POTTS, Charles W., was born in the town of Clermont, December 18, 1844, a son of Jonas and Jane Eliza (Denerly) Potts, who were the parents of three children, as follows:  Margaret, wife of John H. Hover; Charles W. and Henry, who died at the age of three and one-half years.  Mr. Potts was educated in the common schools of the town of Clermont, and was associated with his parents until his father's death in 1877.  His mother died September 8, 1886.  After the death of his father Mr. Potts carried on the farm to within about five years, since which time he has lived a retired life.  He has a pleasant home in the village of Clermont, adjoining his farm of 130 acres.  On November 14, 1866, Mr. Potts married Ella, daughter of John Fingar, of West Camp, who bore him six children:  Hattie, wife of William L. Fraleigh, Jr.; Raymond, town clerk of the town of Clermont, and married to Marion Sheldon; Chauncey, married Fannie Barringer Feller; Jonas F., married Bessie Rockefeller; Charles H. and Wesley.  Mr. Potts has taken an active part in town and county affairs, though he has never aspired to political honors.  He is a liberal contributor and supporter of the Manor church in the town of Livingston.

Page 194:

POWELL, Jonathan, R., p. o. Chatham Center, N. Y., was born in the town of Chatham, N. Y., February 2, 1828.  His father was Henry J. Powell, a native of Dutchess county, who came to Chatham in 1824, and married Judith, daughter of Jonathan Rider, who bore him the following children:  Maria, Jonathan R., Louisa, (died in 1876), Henry J., Jr., (died in 1842), Wilson M., a lawyer in New York, and Albert G., of California.  Henry J. Powell died in 1888, and his wife in 1868.  Jonathan R. Powell was educated in the common schools and at the Rensselaer Polytechnic Institute, where he was graduated as a civil engineer, with the degree of Bachelor of Science.  For a time he was professor of natural sciences in the Mt. Airy Agricultural Institute at Germantown, Pa., also was employed as civil engineer on the Albany and Susquehanna Railroad, after which he engaged in farming.  He has served three years as supervisor.  He was married to Elizabeth A. Starks, of Troy, and they had one son, Henry A., a practicing lawyer, of Brooklyn, N. Y.   Mrs. Powell died in 1852, and he later was married to Anna Morrell, of Brooklyn, who has borne him three children:  Lefferts M., J. R. Powell, Jr., practicing physicians in Boston, Mass., and Anna M.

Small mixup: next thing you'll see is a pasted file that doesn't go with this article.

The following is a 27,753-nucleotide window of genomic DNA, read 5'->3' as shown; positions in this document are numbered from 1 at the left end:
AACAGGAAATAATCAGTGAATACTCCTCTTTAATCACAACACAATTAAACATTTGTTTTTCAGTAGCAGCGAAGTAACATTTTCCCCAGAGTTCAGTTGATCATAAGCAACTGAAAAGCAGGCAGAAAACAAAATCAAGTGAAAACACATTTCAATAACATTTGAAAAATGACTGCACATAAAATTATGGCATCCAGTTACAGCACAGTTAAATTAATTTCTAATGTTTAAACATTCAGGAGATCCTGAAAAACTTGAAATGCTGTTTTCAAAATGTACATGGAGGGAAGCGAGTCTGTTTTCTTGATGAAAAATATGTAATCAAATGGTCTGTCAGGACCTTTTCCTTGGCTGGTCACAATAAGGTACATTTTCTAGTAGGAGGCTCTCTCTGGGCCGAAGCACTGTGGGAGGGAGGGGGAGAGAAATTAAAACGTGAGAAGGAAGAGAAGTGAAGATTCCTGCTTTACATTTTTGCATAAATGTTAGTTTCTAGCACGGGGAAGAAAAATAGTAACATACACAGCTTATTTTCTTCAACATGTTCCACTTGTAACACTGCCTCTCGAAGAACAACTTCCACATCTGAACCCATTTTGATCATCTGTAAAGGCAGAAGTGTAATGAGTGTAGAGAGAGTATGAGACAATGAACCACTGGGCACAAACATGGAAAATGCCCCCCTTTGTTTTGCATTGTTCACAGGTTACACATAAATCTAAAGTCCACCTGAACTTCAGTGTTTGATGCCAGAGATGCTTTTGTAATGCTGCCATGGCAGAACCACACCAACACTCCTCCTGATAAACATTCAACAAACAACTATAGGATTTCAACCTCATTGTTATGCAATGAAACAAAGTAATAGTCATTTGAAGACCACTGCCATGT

Page 194:

POWELL, Wilson M., p. o. Old Chatham, N. Y., was born in the town of Chatham, N. Y., December 7, 1834.  (See sketch of J. R. Powell for biography of parents.)  He graduated at Union College in 1859, and studied law in Utica.  Was admitted to the bar in New York in 1861, where he has practiced his profession ever since.  He was married to Sarah H., daughter of Samuel Brown , of New York.  Their children are Rachel H., Wilson M., Jr., and Elsie.